Email updates

Keep up to date with the latest news and content from BMC Pregnancy and Childbirth and BioMed Central.

Open Access Research article

Duration of exclusive breastfeeding in a Brazilian population: new determinants in a cohort study

Tatiana O Vieira12*, Graciete O Vieira1, Nelson F de Oliveira1, Carlos M C Mendes2, Elsa Regina J Giugliani3 and Luciana R Silva2

Author Affiliations

1 State University of Feira de Santana, Feira de Santana, Bahia, Brazil

2 Federal University of Bahia, Rua Barão do Rio Branco, CEP 44001-205, 1499 Feira de Santana, Bahia, Brazil

3 Federal University of Rio Grande do Sul, Rio Grande do Sul, Brazil

For all author emails, please log on.

BMC Pregnancy and Childbirth 2014, 14:175  doi:10.1186/1471-2393-14-175

Published: 26 May 2014

Abstract

Background

Determinants of the duration of exclusive breastfeeding (EBF) differ in effect and magnitude across populations. The present study aimed to identify factors associated with discontinuation of EBF in a municipality in northeastern Brazil, including variables that have received little or no attention in previous literature.

Methods

This cohort study involved 1,344 mother-child pairs selected from maternity hospitals in Feira de Santana, Bahia, Brazil. Subjects were followed up for 6 months through monthly home visits, and discontinuation of EBF was recorded. Possible determinants were tested using Cox’s four-level hierarchical survival model, taking into consideration the temporal proximity of the predisposing factors to interruption of EBF. Median duration of EBF was estimated using Kaplan-Meier’s survival curve.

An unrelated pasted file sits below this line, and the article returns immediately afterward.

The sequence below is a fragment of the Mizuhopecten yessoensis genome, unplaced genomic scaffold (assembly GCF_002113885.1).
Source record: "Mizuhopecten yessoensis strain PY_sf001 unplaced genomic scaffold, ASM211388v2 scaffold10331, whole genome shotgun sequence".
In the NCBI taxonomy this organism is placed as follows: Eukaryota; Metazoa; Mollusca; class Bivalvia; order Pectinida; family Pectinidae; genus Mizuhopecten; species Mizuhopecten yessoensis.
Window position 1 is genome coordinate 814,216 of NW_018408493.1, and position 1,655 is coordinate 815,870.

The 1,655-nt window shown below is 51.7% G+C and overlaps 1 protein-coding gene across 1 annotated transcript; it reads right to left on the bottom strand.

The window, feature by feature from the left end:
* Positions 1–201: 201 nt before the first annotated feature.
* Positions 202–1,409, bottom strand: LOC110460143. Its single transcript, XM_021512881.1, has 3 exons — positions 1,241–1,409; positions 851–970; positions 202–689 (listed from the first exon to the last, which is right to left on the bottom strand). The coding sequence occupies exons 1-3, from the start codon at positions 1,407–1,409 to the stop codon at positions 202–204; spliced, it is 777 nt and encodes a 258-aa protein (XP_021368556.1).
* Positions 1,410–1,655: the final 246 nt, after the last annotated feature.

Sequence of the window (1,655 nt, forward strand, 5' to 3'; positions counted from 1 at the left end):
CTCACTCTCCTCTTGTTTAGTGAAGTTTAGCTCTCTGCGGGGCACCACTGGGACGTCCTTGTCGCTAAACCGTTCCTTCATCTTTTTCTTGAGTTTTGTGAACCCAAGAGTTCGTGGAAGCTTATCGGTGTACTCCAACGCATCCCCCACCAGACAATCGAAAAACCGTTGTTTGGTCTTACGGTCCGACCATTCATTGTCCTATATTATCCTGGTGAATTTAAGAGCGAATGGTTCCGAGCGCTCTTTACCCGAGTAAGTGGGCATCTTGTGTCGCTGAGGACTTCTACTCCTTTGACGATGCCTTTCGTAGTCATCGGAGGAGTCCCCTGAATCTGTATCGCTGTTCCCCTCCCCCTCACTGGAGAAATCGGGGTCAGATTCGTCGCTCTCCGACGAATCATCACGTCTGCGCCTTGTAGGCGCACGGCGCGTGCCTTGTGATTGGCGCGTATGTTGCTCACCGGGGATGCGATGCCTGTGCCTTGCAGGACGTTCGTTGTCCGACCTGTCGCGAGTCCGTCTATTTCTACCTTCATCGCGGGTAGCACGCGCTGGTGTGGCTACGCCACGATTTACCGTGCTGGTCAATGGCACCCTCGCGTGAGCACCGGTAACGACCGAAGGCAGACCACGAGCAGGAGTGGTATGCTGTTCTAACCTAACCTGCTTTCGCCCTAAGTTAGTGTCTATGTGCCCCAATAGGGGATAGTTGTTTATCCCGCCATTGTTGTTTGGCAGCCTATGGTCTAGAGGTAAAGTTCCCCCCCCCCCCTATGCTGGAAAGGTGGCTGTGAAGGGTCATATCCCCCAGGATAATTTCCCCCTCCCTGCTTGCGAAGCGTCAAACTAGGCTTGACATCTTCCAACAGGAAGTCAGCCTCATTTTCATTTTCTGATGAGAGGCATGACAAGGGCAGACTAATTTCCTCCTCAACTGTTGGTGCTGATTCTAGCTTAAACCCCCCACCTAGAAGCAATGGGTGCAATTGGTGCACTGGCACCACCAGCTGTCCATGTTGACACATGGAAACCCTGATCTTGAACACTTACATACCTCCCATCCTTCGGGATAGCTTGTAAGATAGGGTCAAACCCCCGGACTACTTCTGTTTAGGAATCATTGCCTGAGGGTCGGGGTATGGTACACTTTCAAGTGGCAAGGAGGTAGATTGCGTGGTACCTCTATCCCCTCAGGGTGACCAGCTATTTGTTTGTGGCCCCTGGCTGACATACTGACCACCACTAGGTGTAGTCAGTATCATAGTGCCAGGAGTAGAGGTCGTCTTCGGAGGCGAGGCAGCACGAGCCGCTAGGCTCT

Results

Median duration of EBF was 89 days. Out of the 19 variables tested, 9 showed an association with EBF cessation; of these, two had never been evaluated in Brazilian studies, namely, mother partner’s appreciation for breastfeeding (hazard ratio [HR] 0.62; 95% confidence interval [95% CI] 0.48-0.79) and limiting the number of nighttime feeds at the breast (HR 1.58; 95% CI 1.11-2.23). Another two variables that had been previously evaluated, but had never been described as determinants of discontinuation of EBF showed association: presence of cracked nipples (HR 2.54; 95% CI 2.06-3.13) and prenatal care provided by public services (HR 1.34; 95% CI 1.17-1.55). Other variables showing associations with the outcome were: guidance on breastfeeding received at the hospital (HR 0.80; 95% CI 0.68-0.92), birth in a Baby-Friendly Hospital (HR 0.85; 95% CI 0.73-0.99), less than or equal to 8 years of maternal schooling (HR 1.34, 95% CI 1.17-1.53), mother working outside the home (HR 1.73; 95% CI 1.53-1.95), and use of a pacifier (HR 1.40; 95% CI 1.14-1.71).

Conclusions

The study confirmed that the factors associated with EBF duration are multiple, variable, and dependent on the population being evaluated. Characteristics that had never been previously evaluated or described, at least in Brazilian studies, behaved as determinants of EBF in the present study, and thus allow to expand the existing list of factors determining this practice.

Keywords:
Breast feeding; Child nutrition sciences; Health status indicators; Cohort studies; Survival analysis